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  1. ∈ : Formal Concepts in a Material World Truthmaking and Exemplification as Types of Determination.Philipp Keller - 2007 - Dissertation, University of Geneva
    In the first part, I consider different notions of determination, contrast and compare modal with non-modal accounts and then defend two a-modality theses concerning essence and supervenience. I argue, first, that essence is a a-modal notion, i.e. not usefully analysed in terms of metaphysical modality, and then, contra Kit Fine, that essential properties can be exemplified contingently. I argue, second, that supervenience is also an a-modal notion, and that it should be analysed in terms of constitution relations between properties. In (...)
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  • The Correspondence Theory of Truth.Marian David - 2008 - Stanford Encyclopedia of Philosophy.
    Narrowly speaking, the correspondence theory of truth is the view that truth is correspondence to a fact -- a view that was advocated by Russell and Moore early in the 20 th century. But the label is usually applied much more broadly to any view explicitly embracing the idea that truth consists in a relation to reality, i.e., that truth is a relational property involving a characteristic relation (to be specified) to some portion of reality (to be specified). During the (...)
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  • Truthmaker Realism.Barry Smith - 1999 - Australasian Journal of Philosophy 77 (3):274 – 291.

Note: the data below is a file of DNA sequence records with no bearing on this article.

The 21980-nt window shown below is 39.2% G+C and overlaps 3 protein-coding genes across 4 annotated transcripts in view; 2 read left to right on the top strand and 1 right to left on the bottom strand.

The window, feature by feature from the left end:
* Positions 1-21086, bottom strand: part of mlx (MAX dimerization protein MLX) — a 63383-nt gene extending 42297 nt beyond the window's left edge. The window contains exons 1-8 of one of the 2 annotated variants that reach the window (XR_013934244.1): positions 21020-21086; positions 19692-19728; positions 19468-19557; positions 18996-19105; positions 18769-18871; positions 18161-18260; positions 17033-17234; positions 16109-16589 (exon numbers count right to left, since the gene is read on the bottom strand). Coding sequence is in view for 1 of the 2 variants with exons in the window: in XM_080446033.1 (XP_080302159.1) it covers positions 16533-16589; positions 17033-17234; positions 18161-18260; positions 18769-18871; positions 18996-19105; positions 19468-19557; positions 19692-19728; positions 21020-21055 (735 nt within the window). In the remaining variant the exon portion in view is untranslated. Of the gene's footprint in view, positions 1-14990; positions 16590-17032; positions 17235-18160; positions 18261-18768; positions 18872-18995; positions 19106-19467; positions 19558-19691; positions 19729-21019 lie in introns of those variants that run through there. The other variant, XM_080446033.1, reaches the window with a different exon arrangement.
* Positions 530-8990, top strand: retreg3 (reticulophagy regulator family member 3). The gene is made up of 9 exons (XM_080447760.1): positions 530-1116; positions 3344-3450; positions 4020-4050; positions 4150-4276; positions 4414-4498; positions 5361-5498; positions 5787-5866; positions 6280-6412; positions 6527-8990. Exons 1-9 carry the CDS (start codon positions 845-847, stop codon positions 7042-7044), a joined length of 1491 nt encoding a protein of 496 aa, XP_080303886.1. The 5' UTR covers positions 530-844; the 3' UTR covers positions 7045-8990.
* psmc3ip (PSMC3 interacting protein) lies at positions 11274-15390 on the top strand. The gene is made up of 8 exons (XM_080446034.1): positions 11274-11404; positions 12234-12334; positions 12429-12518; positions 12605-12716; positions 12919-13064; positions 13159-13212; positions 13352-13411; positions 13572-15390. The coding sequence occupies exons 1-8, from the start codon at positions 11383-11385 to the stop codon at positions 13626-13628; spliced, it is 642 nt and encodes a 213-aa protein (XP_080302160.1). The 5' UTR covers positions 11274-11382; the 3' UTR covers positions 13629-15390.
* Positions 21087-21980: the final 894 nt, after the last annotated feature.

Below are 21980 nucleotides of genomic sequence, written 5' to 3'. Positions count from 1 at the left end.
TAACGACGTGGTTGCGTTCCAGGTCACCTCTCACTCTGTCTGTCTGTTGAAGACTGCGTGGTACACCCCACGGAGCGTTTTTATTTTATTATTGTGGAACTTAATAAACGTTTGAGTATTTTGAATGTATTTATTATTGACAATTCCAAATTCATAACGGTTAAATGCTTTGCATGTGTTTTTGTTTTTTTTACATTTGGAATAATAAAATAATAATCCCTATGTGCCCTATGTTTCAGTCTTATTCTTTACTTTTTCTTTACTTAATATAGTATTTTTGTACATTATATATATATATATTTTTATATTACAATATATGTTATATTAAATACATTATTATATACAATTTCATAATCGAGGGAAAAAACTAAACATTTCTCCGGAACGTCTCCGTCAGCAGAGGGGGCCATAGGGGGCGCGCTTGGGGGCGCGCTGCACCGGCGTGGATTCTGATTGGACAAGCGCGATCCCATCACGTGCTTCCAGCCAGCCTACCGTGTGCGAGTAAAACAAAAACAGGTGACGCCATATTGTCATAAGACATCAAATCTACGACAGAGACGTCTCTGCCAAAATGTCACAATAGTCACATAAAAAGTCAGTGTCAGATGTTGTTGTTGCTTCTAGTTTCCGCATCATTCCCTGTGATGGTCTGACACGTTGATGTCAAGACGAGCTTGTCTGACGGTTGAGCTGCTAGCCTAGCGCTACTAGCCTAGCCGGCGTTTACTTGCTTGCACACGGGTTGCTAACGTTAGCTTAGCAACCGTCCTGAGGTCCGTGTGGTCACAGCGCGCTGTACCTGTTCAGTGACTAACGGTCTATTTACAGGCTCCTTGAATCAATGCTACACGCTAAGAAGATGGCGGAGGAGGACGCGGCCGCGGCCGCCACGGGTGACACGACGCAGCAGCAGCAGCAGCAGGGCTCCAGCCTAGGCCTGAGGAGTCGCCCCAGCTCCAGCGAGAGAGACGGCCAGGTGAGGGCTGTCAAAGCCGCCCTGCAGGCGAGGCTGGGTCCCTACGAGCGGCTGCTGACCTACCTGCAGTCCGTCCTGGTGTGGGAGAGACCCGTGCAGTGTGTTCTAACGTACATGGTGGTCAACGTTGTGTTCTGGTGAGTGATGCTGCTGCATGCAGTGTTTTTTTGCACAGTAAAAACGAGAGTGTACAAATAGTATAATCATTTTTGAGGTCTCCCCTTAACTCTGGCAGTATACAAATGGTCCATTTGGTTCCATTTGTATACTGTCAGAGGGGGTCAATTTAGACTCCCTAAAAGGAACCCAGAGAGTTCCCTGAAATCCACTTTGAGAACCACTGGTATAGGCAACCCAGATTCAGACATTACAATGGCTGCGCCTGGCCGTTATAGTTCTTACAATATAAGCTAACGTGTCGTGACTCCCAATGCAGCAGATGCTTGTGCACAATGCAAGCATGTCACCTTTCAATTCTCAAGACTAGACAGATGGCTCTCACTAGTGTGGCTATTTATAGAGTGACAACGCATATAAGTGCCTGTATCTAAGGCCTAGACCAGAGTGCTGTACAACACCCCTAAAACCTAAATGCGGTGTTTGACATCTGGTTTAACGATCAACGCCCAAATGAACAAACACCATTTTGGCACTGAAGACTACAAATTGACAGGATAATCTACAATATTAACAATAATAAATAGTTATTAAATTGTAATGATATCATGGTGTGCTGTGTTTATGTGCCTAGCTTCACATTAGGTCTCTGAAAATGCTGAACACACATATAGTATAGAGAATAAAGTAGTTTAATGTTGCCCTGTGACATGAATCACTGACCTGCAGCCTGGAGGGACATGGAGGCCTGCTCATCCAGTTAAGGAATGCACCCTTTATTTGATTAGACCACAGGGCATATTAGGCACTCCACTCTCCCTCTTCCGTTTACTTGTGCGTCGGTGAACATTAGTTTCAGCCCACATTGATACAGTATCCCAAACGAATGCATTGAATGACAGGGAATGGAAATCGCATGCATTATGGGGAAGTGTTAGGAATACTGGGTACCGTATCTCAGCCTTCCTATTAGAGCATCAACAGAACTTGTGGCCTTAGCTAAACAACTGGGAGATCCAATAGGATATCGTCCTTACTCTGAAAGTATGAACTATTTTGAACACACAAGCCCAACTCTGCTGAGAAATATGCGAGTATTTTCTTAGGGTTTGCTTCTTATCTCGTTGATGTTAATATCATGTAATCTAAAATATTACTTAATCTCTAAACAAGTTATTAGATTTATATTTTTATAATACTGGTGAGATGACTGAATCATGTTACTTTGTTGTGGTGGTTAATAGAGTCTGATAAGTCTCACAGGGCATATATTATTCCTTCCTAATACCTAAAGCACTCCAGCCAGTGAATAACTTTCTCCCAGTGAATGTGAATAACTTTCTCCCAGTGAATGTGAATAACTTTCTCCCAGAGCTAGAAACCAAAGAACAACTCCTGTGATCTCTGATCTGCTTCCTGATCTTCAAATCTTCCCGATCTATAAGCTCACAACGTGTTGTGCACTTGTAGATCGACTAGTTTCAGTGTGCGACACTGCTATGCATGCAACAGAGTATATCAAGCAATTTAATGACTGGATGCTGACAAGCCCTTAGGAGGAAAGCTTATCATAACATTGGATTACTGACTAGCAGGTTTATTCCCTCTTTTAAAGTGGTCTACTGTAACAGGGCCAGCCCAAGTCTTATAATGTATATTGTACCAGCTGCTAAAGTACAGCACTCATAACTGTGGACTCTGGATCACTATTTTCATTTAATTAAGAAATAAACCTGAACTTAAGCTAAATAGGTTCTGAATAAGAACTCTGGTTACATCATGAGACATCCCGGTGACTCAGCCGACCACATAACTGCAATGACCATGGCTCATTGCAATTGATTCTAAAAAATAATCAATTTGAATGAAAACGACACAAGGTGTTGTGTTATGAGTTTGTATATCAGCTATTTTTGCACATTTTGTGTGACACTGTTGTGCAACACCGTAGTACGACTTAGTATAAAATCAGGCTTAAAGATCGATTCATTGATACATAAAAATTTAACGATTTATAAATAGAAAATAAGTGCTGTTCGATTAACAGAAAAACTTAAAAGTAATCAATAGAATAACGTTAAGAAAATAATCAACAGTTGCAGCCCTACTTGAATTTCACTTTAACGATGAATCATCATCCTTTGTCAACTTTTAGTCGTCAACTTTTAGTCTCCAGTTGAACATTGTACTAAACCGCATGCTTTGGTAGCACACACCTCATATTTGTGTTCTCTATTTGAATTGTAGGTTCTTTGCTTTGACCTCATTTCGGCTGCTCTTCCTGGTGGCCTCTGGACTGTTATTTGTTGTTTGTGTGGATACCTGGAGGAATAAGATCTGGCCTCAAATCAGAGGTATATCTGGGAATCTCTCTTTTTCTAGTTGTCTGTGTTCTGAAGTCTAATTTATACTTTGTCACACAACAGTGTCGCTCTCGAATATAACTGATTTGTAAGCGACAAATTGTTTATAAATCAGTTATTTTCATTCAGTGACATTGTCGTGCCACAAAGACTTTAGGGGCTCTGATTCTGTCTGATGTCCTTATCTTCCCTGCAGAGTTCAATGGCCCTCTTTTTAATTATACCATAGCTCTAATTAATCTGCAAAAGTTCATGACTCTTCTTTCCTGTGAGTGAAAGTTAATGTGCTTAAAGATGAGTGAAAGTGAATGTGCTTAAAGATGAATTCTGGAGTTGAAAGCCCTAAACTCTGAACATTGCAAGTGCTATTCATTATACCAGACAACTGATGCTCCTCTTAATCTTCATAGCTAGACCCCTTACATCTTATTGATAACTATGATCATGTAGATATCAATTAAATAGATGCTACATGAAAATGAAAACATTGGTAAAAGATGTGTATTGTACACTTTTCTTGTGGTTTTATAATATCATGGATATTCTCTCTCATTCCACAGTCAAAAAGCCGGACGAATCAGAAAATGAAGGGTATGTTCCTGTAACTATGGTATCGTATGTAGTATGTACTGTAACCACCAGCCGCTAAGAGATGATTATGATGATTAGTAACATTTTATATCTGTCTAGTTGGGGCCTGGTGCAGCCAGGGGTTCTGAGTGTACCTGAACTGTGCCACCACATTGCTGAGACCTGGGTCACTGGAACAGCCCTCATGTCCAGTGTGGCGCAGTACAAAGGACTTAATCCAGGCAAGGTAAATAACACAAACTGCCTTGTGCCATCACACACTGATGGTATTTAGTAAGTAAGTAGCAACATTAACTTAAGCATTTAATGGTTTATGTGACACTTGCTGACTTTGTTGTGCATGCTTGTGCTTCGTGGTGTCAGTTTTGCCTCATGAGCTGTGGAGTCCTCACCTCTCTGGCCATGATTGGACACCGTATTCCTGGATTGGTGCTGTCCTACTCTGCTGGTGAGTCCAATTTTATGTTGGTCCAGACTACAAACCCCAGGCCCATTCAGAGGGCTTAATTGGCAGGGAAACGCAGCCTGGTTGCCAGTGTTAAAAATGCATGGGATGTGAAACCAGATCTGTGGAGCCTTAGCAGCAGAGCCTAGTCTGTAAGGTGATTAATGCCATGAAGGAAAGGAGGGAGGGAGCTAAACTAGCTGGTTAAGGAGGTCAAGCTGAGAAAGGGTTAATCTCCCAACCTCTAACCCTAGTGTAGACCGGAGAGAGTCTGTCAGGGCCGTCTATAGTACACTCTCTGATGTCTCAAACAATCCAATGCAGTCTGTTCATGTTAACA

We take as our starting point a thesis to the effect that, at least for true judgments of many varieties, there are parts of reality which make such judgments are true. We argue that two distinct components are involved in this truthmaker relation. On the one hand is the relation of necessitation, which holds between an object x and a judgment p when the existence of x entails the truth of p. On the other hand is the dual notion of (...)
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  • Personal Identity, the Causal Condition, and the Simple View.Steve Matthews - 2010 - Philosophical Papers 39 (2):183-208.
    Among theories of personal identity over time the simple view has not been popular among philosophers, but it nevertheless remains the default view among non philosophers. It may be construed either as the view that nothing grounds a claim of personal identity over time, or that something quite simple (a soul perhaps) is the ground. If the former construal is accepted, a conspicuous difficulty is that the condition of causal dependence between person-stages is absent. But this leaves such a view (...)
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  • There is No 'Truthmaker' Argument Against Nominalism.Josh Parsons - 1999 - Australasian Journal of Philosophy 77 (3):325 – 334.
    In his two recent books on ontology, Universals: an Opinionated Introduction, and A World of States of Affairs, David Armstrong gives a new argument against nominalism. That argument seems, on the face of it, to be similar to another argument that he used much earlier against Rylean behaviourism: the Truthmaker Argument, stemming from a certain plausible premise, the Truthmaker Principle. Other authors have traced the history of the truthmaker principle, its appearance in the work of Aristotle [10], Bradley [16], and (...)
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